BRITISH RETAIL AND THE MEN WHO SHAPED IT, by STEPHEN BUTT, Pen & Sword Books, £19.99.
Back in 1917, it was a novel idea for customers could walk through a grocery store – or a grocereteria, as some were known – with a basket and select items from the shelves. When Clarence Saunders opened his first such store in Memphis Tennessee he called it Piggly Wiggly – charming and quirky, but hardly relevant to the super efficient highly organised popular shopping venues we know as supermarkets today.
This gem of marketing history is one of many from local author Stephen Butt’s recently published book which is a fascinating account of the beginnings of many of Britain’s best known retail outlets, which were often the result of enterprise by one man and often launched from a market stall or even a barrow.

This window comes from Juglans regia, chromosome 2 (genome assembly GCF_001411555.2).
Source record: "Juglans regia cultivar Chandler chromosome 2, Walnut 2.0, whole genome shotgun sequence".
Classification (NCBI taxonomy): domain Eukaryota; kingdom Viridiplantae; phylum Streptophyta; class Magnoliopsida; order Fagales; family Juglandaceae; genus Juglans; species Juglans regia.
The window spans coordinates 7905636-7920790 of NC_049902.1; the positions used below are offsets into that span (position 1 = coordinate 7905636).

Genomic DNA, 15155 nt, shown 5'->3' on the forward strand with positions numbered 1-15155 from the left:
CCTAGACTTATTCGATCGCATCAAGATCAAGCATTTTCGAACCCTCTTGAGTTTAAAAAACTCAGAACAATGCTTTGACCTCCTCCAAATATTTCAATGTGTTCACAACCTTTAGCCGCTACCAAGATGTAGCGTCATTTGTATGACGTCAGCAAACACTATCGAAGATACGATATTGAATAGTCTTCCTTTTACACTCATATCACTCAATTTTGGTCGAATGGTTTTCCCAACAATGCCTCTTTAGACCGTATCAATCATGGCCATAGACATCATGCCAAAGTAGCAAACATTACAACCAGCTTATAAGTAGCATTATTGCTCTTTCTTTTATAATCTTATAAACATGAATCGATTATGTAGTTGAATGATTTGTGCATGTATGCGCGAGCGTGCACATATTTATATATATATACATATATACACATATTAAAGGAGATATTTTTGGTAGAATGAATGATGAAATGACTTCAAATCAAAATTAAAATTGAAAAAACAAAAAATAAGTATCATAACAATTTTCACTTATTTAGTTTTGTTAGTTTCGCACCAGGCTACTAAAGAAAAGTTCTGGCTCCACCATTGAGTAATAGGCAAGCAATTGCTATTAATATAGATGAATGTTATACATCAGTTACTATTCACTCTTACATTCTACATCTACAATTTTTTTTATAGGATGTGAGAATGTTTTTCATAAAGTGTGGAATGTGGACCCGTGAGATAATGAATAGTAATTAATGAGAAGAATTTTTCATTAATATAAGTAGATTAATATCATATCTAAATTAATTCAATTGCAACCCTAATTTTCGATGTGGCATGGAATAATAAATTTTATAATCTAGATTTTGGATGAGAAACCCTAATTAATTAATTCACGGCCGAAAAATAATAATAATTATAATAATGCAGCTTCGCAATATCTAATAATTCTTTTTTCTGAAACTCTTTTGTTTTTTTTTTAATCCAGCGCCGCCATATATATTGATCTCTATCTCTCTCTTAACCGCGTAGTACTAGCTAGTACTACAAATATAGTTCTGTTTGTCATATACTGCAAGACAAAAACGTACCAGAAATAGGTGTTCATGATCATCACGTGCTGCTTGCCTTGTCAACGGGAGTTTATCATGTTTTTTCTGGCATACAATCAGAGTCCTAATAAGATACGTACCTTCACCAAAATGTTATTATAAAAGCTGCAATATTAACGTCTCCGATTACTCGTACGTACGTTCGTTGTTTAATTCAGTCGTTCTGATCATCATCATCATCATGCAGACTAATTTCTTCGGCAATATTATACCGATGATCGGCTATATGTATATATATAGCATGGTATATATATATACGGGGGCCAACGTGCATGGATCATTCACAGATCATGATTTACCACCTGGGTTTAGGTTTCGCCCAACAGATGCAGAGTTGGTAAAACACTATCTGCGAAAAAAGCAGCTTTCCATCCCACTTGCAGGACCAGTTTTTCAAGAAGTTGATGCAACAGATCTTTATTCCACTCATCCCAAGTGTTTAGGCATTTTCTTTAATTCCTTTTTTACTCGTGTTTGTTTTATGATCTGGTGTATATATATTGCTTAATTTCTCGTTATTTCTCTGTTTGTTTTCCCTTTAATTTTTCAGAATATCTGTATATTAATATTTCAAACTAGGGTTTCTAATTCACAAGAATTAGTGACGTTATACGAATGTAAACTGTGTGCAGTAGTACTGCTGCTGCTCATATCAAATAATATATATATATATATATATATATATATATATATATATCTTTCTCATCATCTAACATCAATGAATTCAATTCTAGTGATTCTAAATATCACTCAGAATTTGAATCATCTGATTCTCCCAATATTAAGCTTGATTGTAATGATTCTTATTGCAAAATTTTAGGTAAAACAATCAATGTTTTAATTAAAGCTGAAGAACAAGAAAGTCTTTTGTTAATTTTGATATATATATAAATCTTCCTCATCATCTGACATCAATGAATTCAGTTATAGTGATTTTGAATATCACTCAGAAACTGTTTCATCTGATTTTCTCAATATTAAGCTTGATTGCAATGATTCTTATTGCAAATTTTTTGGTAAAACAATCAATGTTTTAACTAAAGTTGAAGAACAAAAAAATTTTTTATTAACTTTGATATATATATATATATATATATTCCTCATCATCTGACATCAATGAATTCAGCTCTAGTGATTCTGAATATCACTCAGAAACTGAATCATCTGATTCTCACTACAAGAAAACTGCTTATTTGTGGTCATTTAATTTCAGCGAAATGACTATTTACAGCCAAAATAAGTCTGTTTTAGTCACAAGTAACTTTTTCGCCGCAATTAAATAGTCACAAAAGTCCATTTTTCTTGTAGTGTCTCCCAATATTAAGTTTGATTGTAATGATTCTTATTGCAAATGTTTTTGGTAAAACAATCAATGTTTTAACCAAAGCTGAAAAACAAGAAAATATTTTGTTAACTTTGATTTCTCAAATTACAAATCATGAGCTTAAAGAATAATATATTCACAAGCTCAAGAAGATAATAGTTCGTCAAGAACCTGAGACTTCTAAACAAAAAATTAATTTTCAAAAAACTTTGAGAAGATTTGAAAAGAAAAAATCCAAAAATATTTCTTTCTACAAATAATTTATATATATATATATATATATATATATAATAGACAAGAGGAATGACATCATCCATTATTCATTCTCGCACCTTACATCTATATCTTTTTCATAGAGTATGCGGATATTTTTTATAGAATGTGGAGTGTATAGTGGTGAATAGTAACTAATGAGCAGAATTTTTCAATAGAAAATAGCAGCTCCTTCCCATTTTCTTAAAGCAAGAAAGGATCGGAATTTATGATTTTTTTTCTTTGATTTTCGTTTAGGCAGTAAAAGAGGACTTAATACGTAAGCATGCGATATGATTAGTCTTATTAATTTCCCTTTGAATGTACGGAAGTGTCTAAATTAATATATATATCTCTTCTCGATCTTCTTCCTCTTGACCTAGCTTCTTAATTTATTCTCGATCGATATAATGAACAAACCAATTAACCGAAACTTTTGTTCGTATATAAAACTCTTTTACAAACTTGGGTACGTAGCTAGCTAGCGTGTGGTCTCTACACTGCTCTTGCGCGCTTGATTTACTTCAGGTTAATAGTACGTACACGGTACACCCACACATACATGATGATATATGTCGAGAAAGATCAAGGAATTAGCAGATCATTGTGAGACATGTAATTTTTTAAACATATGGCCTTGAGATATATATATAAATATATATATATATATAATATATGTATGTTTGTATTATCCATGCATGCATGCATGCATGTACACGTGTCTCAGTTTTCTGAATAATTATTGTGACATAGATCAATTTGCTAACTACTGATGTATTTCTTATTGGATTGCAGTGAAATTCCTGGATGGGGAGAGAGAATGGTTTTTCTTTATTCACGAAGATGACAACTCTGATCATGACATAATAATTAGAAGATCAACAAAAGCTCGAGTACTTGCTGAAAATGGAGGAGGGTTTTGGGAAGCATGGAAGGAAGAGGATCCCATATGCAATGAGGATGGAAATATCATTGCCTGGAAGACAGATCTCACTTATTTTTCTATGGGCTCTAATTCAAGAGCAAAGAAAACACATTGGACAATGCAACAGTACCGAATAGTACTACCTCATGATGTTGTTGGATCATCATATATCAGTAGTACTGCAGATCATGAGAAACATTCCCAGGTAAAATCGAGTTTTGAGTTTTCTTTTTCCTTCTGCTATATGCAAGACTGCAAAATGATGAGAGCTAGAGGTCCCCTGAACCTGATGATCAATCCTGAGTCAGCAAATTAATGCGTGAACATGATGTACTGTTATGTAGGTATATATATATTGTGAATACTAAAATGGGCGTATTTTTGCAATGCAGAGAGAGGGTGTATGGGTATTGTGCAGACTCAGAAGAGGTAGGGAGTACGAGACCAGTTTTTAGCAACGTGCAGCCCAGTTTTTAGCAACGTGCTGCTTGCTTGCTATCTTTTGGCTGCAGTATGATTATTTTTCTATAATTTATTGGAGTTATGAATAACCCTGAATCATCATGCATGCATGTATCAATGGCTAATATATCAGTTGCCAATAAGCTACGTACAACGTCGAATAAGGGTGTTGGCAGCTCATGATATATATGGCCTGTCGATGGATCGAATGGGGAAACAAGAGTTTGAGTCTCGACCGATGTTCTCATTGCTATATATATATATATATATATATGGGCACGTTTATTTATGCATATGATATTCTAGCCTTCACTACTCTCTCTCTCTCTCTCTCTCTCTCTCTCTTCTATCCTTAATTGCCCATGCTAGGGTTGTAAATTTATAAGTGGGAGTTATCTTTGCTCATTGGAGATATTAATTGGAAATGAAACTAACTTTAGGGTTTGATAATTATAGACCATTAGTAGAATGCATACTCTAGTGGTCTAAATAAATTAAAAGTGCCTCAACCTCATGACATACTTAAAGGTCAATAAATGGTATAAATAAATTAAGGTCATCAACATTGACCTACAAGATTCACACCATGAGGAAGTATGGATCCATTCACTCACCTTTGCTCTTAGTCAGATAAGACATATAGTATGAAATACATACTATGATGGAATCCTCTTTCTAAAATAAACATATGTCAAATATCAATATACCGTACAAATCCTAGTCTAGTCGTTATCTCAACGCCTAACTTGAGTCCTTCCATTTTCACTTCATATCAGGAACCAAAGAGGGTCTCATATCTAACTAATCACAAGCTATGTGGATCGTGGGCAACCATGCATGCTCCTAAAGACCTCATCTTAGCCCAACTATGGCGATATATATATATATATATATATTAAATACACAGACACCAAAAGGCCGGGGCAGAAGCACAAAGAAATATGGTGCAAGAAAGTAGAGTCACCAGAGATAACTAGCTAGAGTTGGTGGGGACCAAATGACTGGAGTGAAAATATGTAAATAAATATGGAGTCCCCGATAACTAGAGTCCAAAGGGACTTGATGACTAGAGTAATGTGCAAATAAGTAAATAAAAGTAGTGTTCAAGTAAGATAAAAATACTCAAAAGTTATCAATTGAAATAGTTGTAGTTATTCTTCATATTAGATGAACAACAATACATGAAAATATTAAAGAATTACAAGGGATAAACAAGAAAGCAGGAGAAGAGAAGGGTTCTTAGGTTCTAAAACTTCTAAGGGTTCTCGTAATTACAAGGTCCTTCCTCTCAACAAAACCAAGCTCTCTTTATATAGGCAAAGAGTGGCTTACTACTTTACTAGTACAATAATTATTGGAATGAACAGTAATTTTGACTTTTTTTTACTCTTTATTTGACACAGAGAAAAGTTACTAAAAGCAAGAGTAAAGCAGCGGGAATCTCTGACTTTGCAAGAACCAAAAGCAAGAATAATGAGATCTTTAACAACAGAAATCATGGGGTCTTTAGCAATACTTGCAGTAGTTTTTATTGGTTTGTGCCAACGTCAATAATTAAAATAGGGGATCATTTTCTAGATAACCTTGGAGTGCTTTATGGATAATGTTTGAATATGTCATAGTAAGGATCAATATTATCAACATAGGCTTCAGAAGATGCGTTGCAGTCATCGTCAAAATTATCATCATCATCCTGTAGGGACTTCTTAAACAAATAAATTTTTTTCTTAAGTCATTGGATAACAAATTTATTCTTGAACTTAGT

Given Leicester’s long standing reputation for successful business enterprise it is hardly surprising that there are many local names in this well researched volume by a well known local history specialist who has a score or so of published books to his credit.
Local names such as Wilkinson, Corah, Walker, Adderley, Curry, Joseph Johnson, Thomas Cook and George Davies are all here, with their early efforts to establish businesses based on a variety of products from socks to potato crisps, bicycles to holidays, while from elsewhere there are Boots, Lyons, Cadburys and many more.
In an era when the decline of the High Street is being attributed to the increase in on-line shopping, this is a reminder of how many retail giants began from tiny beginnings and as little as £10, developed by sheer hard work, self belief and an instinct for providing the public with what they needed and wanted, this history is timely and thought provoking.